- Whitworth, L, Kimsey-House, K, Kimsey-House, H, & Sandahl, P. (2007). Co-active coaching: New skills for coaching people toward success in work and life. Palo Alto,California: Davies-Black Publishing.
Monday, April 4, 2016
Most people will be familiar with the 1-10 scale … from surveys and polls for example, where the focus is abstract things such as opinions, beliefs and emotions rather than concrete things like the number of things we do and how many hours we take to do them. In other words, the 1-10 scale enables a person to make a subjective response, in a way that reflects how they think and feel - i.e. their own assessment. In a coaching context it enables the coachee to make an initial response and then discuss, in a solutions-focussed way, the strategies or other factors that may help them shift on the scale. It also enables them to compare their original response with their target state. The approach has the added benefit that it is easily understood and doesn’t require a lot of explanation.
As part of using the scale it is important to describe, based on the conversation up to that point, what the coachee’s ‘10’ might ‘look like’, as well as a brief description of their ‘1’. For instance: ‘On a scale of 1 to 10 where a 10 is your ideal outcome where you feel totally comfortable with achieving what you have stated in your goals, and a 1 is where you feel uncomfortable and don’t feel you will be able to achieve your goals…where would you place yourself?’
Other variations might be - on a scale of 1 to 10...
- ... how [insert suitable opinion / emotion word] are you with using [insert suitable skill or action]?
- …since we last talked how much progress do you feel you made towards your goal?
- …how confident do you feel with this approach?
As a coach you can use the 1 to 10 scale as a way to help your coachee identify their commitment to go through with an action. If you ask ‘how committed are you to completing this action before we next meet?’, your coachee is likely to respond something like ‘very’. Compare this with asking ‘on a scale of 1 to 10, where 10 is you will definitely do it, and 1 is you almost definitely won’t do it, where would you place yourself?’. An 8 or more is likely to indicate that a question to see what would make it a 10 is likely to be useful. If the response is 7 or less it is probably worth spending more time working through some underlying issues that are creating barriers.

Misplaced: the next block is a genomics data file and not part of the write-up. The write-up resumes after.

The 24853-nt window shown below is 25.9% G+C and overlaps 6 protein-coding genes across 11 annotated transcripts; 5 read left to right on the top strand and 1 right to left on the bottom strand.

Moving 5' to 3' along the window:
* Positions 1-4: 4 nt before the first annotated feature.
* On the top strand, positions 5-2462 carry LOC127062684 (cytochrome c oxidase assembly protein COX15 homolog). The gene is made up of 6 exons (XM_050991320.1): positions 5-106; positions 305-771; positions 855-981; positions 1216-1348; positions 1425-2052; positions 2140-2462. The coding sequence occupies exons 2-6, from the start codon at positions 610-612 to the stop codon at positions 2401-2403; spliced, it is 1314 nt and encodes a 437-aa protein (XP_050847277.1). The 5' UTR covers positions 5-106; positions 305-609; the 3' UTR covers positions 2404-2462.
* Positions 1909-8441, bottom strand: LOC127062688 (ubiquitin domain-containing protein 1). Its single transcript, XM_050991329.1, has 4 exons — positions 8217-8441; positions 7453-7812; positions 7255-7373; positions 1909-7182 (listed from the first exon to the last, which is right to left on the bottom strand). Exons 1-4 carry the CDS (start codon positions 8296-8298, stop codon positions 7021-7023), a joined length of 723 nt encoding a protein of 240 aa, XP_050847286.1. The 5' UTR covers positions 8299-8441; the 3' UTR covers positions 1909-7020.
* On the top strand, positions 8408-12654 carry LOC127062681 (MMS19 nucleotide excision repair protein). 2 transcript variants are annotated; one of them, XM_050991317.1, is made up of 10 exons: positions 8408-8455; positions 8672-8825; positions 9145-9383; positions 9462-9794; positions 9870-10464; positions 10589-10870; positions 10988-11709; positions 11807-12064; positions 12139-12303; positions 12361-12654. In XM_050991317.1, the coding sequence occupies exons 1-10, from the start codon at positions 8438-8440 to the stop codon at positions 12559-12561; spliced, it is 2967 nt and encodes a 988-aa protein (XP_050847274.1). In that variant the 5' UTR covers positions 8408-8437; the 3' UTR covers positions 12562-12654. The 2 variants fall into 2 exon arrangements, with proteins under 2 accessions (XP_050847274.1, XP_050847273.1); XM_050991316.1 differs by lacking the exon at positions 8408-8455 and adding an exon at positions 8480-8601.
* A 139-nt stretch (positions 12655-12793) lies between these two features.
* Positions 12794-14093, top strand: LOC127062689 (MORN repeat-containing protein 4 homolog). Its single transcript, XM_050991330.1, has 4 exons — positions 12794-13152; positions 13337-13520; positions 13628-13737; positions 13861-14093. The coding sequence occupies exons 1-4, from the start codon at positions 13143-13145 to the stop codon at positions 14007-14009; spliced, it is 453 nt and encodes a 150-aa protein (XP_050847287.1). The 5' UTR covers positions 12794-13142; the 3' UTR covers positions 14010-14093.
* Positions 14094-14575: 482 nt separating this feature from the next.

The 1 to 10 scale can also be used as a way to encourage a coachee to assess their position, explore it further, and then identify ways to move forward. Usually, a coachee will place themselves somewhere between the two extremes. A response of 5, for instance, could be followed up with a positively framed question such as ‘You have chosen 5 - what things are you contributing to the team that have led to you choosing a 5?’ And then ‘If you feel you are now at a 5 what other things can you do to move yourself to a 6?’
However, the scale should be used sparingly and sensitively in a way that appreciates what is best for the coachee at that moment, in their context (Wallis, 2013). Consider the following scenario - a coach is working with Abni. Abni has recently been promoted to team leader (one of her goals), and she is really pleased, but also a little apprehensive about whether she is going to live up to the role. As one of her goals she has identified that she wants to implement a new process that will support the team to be more collaborative.
The coach asks: On a scale of 1 to 10, Abni, how confident are you that this new process will bring about the results you are looking for?
Abni responds: A ‘7’.
The coach follows up with: Hmmm, so what would it take to increase your confidence in the effectiveness of the process to a 10?”
Wallis (2013) highlights some of the issues with this approach and some of the assumptions that are being made, including:
- The coach makes an implied judgement that a ‘7’ is not good enough, and the assumption is being made about something as unmeasurable as confidence.
- There is an assumption that a ‘10’ is required to help ensure the effectiveness of the process.
- The underlying suggestion that perfection is what Abni should be aiming for in relation to her level of confidence - something that is nigh on impossible given that her confidence is likely to be based on “elements that are ultimately outside of her control” (Wallis, 2013, Para. 10).
Compare the questions above with the following:
The coach asks: ‘Ok, Abni, in order for you to introduce this process to your team next week, what level of confidence do you think would be a score you can move forward with confidently?
Abni: ‘7 out of 10’
The coach: ‘So, what do you think you need to do, or change, in order for you to move in the direction you want to go on this scale in terms of your level of confidence?’
In this second set of questions, the coachee remains empowered and in charge of the scale. She self-assesses and the coach supports her to consider if there are things she could do (i.e. realistic and achievable) to increase her confidence.
The 1 to 10 scale, when used appropriately, can be a powerful tool that offers a way to frame-up and ‘measure’ intangibles that can have a massive influence on our performance and wellbeing. The key is to use it sensitively and just frequently enough to make sure that it remains fresh and effective.
10. CC ( BY ) licensed Flickr image by Paul Downey: https://flic.kr/p/nSwy
Wallis, G. (2013). One a scale of 1 to 10. Retrieved from http://www.theexecutivecoachingblog.com/2013/02/27/on-a-scale-of-1-to-10/.